This study examined the quality of interview instructions and rapport-building provided by prosecutors to 168 children aged 5-12 years testifying in child sexual abuse cases, preceding explicit questions about abuse allegations. Prosecutors failed to effectively administer key interview instructions, build rapport, or rely on open-ended narrative producing prompts during this early stage of questioning. Moreover, prosecutors often directed children's attention to the defendant early in the testimony. The productivity of different types of wh- questions varied, with what/how questions focusing on actions being particularly productive. The lack of instructions, poor quality rapport-building, and closed-ended questioning suggest that children may not be adequately prepared during trial to provide lengthy and reliable reports to their full ability.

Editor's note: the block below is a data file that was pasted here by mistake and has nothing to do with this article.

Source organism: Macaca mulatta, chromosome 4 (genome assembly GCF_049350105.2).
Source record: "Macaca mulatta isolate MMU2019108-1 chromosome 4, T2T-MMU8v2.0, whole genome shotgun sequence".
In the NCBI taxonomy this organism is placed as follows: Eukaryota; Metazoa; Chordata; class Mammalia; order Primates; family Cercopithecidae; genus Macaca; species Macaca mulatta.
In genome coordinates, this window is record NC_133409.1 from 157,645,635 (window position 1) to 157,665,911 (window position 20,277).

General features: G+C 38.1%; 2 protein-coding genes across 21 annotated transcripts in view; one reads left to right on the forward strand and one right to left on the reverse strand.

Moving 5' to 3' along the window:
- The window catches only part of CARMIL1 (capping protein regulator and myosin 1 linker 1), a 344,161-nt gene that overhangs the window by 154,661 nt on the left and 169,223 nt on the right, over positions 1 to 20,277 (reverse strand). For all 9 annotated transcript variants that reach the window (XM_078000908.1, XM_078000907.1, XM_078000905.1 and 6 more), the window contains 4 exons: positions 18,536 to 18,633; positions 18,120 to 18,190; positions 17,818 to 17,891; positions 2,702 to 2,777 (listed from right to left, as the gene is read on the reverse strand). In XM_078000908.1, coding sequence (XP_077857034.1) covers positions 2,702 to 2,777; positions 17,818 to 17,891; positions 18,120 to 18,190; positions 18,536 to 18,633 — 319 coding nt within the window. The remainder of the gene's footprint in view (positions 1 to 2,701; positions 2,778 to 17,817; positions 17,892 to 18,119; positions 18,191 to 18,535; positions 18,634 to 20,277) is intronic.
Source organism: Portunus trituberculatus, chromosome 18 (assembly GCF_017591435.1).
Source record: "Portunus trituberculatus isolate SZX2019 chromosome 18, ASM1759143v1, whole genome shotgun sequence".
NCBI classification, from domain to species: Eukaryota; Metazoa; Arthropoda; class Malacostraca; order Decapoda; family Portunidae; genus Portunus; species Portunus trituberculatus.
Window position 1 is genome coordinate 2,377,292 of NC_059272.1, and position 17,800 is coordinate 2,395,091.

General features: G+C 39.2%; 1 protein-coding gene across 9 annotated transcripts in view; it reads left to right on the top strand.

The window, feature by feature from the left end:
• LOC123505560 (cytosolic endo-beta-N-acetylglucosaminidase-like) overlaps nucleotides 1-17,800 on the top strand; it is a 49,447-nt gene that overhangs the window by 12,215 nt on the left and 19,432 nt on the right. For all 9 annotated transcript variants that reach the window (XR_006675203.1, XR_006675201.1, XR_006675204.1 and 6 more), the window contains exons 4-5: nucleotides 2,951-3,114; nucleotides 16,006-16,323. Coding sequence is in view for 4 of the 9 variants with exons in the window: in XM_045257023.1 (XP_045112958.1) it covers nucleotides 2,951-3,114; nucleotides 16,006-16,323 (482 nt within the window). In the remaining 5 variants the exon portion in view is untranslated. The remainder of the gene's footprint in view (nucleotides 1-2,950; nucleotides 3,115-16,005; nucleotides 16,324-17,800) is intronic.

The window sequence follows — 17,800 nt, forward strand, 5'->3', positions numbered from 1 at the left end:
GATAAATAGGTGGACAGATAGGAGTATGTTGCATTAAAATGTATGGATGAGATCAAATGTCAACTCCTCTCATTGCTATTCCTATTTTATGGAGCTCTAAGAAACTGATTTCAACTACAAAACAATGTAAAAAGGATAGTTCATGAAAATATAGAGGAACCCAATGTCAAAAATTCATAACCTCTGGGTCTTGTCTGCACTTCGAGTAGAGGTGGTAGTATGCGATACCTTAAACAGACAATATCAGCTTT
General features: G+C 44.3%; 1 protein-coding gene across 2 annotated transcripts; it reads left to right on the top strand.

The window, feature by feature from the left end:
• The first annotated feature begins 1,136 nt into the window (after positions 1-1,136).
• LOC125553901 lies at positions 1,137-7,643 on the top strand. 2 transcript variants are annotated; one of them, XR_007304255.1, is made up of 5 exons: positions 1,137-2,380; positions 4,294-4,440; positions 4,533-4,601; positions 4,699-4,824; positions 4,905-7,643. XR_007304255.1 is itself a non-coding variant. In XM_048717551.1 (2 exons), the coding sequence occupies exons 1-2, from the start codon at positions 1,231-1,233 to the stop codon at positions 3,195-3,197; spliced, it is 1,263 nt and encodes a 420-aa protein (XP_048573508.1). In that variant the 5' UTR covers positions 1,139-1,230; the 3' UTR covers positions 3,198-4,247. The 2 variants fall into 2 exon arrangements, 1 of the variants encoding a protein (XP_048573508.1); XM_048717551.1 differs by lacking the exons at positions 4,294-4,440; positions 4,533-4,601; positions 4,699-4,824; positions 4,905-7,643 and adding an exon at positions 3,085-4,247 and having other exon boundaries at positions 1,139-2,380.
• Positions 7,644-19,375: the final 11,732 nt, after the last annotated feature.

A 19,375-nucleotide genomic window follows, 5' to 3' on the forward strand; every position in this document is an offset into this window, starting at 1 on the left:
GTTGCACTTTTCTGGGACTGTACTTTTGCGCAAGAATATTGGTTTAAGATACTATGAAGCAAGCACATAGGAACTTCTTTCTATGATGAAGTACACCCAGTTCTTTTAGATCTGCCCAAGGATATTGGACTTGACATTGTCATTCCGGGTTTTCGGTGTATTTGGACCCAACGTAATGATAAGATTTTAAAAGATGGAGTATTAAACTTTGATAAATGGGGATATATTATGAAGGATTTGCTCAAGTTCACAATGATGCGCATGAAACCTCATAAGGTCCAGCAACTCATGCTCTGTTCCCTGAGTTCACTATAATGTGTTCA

|Original language||English (US)|
|Number of pages||17|
|Journal||Behavioral Sciences and the Law|
|State||Published - Aug 1 2015|
ASJC Scopus subject areas
- Clinical Psychology
- Psychiatry and Mental health